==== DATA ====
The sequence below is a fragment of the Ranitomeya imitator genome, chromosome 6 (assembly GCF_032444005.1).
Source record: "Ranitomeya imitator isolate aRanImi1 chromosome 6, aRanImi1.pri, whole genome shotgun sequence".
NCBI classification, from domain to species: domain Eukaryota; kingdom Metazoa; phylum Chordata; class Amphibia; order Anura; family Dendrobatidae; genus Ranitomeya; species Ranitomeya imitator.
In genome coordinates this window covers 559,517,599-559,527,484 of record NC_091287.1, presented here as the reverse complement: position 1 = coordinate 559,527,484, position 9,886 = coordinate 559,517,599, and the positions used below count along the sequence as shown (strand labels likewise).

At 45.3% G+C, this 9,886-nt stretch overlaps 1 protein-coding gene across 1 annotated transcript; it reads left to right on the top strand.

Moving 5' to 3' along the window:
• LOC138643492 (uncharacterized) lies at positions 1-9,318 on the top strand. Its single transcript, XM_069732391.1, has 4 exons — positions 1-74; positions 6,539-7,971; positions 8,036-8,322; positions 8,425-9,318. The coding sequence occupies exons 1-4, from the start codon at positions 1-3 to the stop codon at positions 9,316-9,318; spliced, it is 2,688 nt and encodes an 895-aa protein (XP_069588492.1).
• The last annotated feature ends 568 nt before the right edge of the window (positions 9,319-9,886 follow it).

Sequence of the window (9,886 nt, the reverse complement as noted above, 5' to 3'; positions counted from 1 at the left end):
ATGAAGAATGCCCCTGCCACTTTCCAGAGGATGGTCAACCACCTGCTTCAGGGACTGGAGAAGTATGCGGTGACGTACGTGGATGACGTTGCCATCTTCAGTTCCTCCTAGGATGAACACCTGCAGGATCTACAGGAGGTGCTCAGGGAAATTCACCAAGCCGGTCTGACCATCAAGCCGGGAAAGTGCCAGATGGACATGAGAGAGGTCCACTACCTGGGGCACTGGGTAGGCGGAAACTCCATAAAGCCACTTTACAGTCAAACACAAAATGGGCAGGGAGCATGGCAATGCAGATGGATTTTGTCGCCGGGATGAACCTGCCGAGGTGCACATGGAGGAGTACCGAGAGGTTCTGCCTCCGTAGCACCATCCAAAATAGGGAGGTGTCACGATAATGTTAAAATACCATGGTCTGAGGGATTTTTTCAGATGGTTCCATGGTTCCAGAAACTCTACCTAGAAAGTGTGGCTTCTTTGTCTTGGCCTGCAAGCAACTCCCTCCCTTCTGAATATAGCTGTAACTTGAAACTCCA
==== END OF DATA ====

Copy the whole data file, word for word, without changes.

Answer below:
The sequence below is a fragment of the Ranitomeya imitator genome, chromosome 6 (assembly GCF_032444005.1).
Source record: "Ranitomeya imitator isolate aRanImi1 chromosome 6, aRanImi1.pri, whole genome shotgun sequence".
NCBI classification, from domain to species: domain Eukaryota; kingdom Metazoa; phylum Chordata; class Amphibia; order Anura; family Dendrobatidae; genus Ranitomeya; species Ranitomeya imitator.
In genome coordinates this window covers 559,517,599-559,527,484 of record NC_091287.1, presented here as the reverse complement: position 1 = coordinate 559,527,484, position 9,886 = coordinate 559,517,599, and the positions used below count along the sequence as shown (strand labels likewise).

At 45.3% G+C, this 9,886-nt stretch overlaps 1 protein-coding gene across 1 annotated transcript; it reads left to right on the top strand.

Moving 5' to 3' along the window:
• LOC138643492 (uncharacterized) lies at positions 1-9,318 on the top strand. Its single transcript, XM_069732391.1, has 4 exons — positions 1-74; positions 6,539-7,971; positions 8,036-8,322; positions 8,425-9,318. The coding sequence occupies exons 1-4, from the start codon at positions 1-3 to the stop codon at positions 9,316-9,318; spliced, it is 2,688 nt and encodes an 895-aa protein (XP_069588492.1).
• The last annotated feature ends 568 nt before the right edge of the window (positions 9,319-9,886 follow it).

Sequence of the window (9,886 nt, the reverse complement as noted above, 5' to 3'; positions counted from 1 at the left end):
ATGAAGAATGCCCCTGCCACTTTCCAGAGGATGGTCAACCACCTGCTTCAGGGACTGGAGAAGTATGCGGTGACGTACGTGGATGACGTTGCCATCTTCAGTTCCTCCTAGGATGAACACCTGCAGGATCTACAGGAGGTGCTCAGGGAAATTCACCAAGCCGGTCTGACCATCAAGCCGGGAAAGTGCCAGATGGACATGAGAGAGGTCCACTACCTGGGGCACTGGGTAGGCGGAAACTCCATAAAGCCACTTTACAGTCAAACACAAAATGGGCAGGGAGCATGGCAATGCAGATGGATTTTGTCGCCGGGATGAACCTGCCGAGGTGCACATGGAGGAGTACCGAGAGGTTCTGCCTCCGTAGCACCATCCAAAATAGGGAGGTGTCACGATAATGTTAAAATACCATGGTCTGAGGGATTTTTTCAGATGGTTCCATGGTTCCAGAAACTCTACCTAGAAAGTGTGGCTTCTTTGTCTTGGCCTGCAAGCAACTCCCTCCCTTCTGAATATAGCTGTAACTTGAAACTCCA